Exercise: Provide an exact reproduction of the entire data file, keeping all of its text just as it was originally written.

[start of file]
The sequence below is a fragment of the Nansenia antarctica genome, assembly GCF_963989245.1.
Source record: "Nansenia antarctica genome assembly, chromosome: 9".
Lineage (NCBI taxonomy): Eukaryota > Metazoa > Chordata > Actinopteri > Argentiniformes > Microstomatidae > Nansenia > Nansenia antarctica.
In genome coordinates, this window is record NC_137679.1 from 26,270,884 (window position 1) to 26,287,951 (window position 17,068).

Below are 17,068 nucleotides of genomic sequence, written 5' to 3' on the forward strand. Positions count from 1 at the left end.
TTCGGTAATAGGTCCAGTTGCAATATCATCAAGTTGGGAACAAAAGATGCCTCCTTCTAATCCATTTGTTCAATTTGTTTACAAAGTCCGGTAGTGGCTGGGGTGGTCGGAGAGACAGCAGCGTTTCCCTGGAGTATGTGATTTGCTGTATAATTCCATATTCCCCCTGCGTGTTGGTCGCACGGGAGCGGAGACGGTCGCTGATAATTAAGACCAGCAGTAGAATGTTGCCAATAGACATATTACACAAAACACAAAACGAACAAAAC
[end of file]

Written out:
The sequence below is a fragment of the Nansenia antarctica genome, assembly GCF_963989245.1.
Source record: "Nansenia antarctica genome assembly, chromosome: 9".
Lineage (NCBI taxonomy): Eukaryota > Metazoa > Chordata > Actinopteri > Argentiniformes > Microstomatidae > Nansenia > Nansenia antarctica.
In genome coordinates, this window is record NC_137679.1 from 26,270,884 (window position 1) to 26,287,951 (window position 17,068).

Below are 17,068 nucleotides of genomic sequence, written 5' to 3' on the forward strand. Positions count from 1 at the left end.
TTCGGTAATAGGTCCAGTTGCAATATCATCAAGTTGGGAACAAAAGATGCCTCCTTCTAATCCATTTGTTCAATTTGTTTACAAAGTCCGGTAGTGGCTGGGGTGGTCGGAGAGACAGCAGCGTTTCCCTGGAGTATGTGATTTGCTGTATAATTCCATATTCCCCCTGCGTGTTGGTCGCACGGGAGCGGAGACGGTCGCTGATAATTAAGACCAGCAGTAGAATGTTGCCAATAGACATATTACACAAAACACAAAACGAACAAAAC